Mayor Don Iveson, along with his municipal colleagues across the country, have delivered the message that they need way more money to restart transit and restart the economy.
Iveson told reporters Monday that either Edmonton gets the emergency injection from the federal government that it’s asked for or it will have to scale back spending on the very things Ottawa wants done.
Iveson said the message was delivered in a conference call Friday with the Big City Mayors’ Caucus, and Deputy Prime Minister Chrystia Freeland. Collectively, the Big City Mayors delivered a $10 billion – $15 billion request to the feds on April 23.
“Our ongoing conversations with provincial and federal governments have encountered the typical Canadian complexity of constitutional nicety which is to say: ‘whose responsibility are cities?'”
Iveson said the tab nationally for transit alone is $400 million a month. Edmonton’s share is an overall request of $217 million as a portion of the FCM backstop needed over six months through September. $57 million would be for Edmonton transit.
It costs Edmonton Transit Service approximately $28.5M per month to operate conventional bus, LRT and para-transit. Additionally, ETS is experiencing approximately $10M per month in lost revenue due to reduced ridership during the pandemic.
If Edmonton doesn’t start seeing that money either from the feds, the province or both, city council will have to start looking at scaling back the very infrastructure projects that would create construction jobs, or the services needed to cope with the COVID-19 recovery.
“Without support, we’re not going to be able to help,” Iveson said.
“We may actually be forced to start to hinder Canada’s economic recovery.
“That’s not what we want to do but if we don’t get help, that’s where we’re going to end up. So the situation has unfortunately become more dire.”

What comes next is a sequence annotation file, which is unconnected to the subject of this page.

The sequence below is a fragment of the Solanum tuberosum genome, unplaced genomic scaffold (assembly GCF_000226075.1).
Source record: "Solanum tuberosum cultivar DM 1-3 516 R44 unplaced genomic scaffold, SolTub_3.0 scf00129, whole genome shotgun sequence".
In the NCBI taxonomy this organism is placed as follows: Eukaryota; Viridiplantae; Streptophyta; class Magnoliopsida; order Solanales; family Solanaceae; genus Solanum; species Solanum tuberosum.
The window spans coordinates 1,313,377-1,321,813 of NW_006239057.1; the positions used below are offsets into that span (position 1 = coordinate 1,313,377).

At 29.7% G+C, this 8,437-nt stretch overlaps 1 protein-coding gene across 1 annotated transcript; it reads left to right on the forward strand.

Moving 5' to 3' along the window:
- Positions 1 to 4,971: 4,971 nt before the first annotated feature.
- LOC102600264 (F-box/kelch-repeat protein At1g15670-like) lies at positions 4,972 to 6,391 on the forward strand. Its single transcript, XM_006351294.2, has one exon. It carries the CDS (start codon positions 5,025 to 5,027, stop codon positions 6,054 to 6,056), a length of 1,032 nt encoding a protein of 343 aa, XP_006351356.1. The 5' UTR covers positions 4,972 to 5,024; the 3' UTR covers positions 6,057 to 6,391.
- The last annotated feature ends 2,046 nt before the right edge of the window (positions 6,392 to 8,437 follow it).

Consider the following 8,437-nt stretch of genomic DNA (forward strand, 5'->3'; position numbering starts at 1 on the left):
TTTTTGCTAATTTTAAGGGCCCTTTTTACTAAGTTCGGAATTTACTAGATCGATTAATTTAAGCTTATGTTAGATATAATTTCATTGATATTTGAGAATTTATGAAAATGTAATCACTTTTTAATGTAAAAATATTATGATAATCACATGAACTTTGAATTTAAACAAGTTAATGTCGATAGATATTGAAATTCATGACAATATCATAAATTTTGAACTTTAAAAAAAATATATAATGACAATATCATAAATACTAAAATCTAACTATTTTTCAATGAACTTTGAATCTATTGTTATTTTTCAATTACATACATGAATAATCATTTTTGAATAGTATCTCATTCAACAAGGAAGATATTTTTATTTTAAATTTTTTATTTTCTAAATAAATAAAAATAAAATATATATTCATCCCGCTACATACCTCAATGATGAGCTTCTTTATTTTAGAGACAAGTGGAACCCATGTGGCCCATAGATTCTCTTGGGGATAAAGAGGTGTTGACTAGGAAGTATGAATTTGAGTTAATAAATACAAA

“A clear signal that premiers and the prime minister understand our issue and want to help would allow us the breathing room to work mechanisms being lost in the jurisdictional shuffle.”
“We’ve made the case, for example, that as things ramp up and people try to go back to work, we’re going to have to increase the frequency of transit service in order to support increased labour mobility and likely that’s going to deepen that $400 million a month hole that we’re already trying to find a way to fill in to something even bigger,” Iveson said.
“We have heard that the federal government is concerned about singularly taking on that challenge, and expects provinces who are the stewards of municipalities under the Constitution to have an active role in this because they will also benefit from the economic resurgence and resilience that local governments will be essential to.”
“I would say it’s all of our collective responsibility and right now Canadians expect mayors, ministers, premiers and the prime minister to be all focused on creating conditions for economic recovery in our country.”
Iveson said time is getting tight, especially as economies move towards phase one of the relaunch. “We’re getting to the edge where by the further cuts that we would make would begin to create the austerity that would offset the stimulus that senior orders of governments want to start to roll out. That is to say the scale down of services or the scale back of infrastructure in cities at prescisely the time when we’re trying to relaunch.”